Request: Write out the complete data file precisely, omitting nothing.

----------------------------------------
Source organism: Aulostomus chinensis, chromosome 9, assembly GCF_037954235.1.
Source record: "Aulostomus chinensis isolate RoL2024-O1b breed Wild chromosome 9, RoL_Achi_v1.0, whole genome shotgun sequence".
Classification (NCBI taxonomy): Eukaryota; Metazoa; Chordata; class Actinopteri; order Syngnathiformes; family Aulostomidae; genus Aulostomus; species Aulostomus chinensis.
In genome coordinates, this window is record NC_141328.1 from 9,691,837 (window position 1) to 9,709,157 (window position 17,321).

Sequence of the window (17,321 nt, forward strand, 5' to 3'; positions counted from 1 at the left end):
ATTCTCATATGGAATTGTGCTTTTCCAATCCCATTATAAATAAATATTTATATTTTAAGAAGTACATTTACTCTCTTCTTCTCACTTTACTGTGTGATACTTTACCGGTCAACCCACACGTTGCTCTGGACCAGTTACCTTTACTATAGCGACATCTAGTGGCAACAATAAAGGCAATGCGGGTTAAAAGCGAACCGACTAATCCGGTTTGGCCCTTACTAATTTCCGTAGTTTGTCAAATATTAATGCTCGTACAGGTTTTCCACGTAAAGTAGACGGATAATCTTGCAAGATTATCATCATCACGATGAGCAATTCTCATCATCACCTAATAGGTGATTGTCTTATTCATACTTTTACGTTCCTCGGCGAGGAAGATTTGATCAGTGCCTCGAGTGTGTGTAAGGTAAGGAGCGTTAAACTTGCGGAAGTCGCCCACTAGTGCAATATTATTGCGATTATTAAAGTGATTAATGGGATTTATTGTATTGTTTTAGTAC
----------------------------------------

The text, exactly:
Source organism: Aulostomus chinensis, chromosome 9, assembly GCF_037954235.1.
Source record: "Aulostomus chinensis isolate RoL2024-O1b breed Wild chromosome 9, RoL_Achi_v1.0, whole genome shotgun sequence".
Classification (NCBI taxonomy): Eukaryota; Metazoa; Chordata; class Actinopteri; order Syngnathiformes; family Aulostomidae; genus Aulostomus; species Aulostomus chinensis.
In genome coordinates, this window is record NC_141328.1 from 9,691,837 (window position 1) to 9,709,157 (window position 17,321).

Sequence of the window (17,321 nt, forward strand, 5' to 3'; positions counted from 1 at the left end):
ATTCTCATATGGAATTGTGCTTTTCCAATCCCATTATAAATAAATATTTATATTTTAAGAAGTACATTTACTCTCTTCTTCTCACTTTACTGTGTGATACTTTACCGGTCAACCCACACGTTGCTCTGGACCAGTTACCTTTACTATAGCGACATCTAGTGGCAACAATAAAGGCAATGCGGGTTAAAAGCGAACCGACTAATCCGGTTTGGCCCTTACTAATTTCCGTAGTTTGTCAAATATTAATGCTCGTACAGGTTTTCCACGTAAAGTAGACGGATAATCTTGCAAGATTATCATCATCACGATGAGCAATTCTCATCATCACCTAATAGGTGATTGTCTTATTCATACTTTTACGTTCCTCGGCGAGGAAGATTTGATCAGTGCCTCGAGTGTGTGTAAGGTAAGGAGCGTTAAACTTGCGGAAGTCGCCCACTAGTGCAATATTATTGCGATTATTAAAGTGATTAATGGGATTTATTGTATTGTTTTAGTAC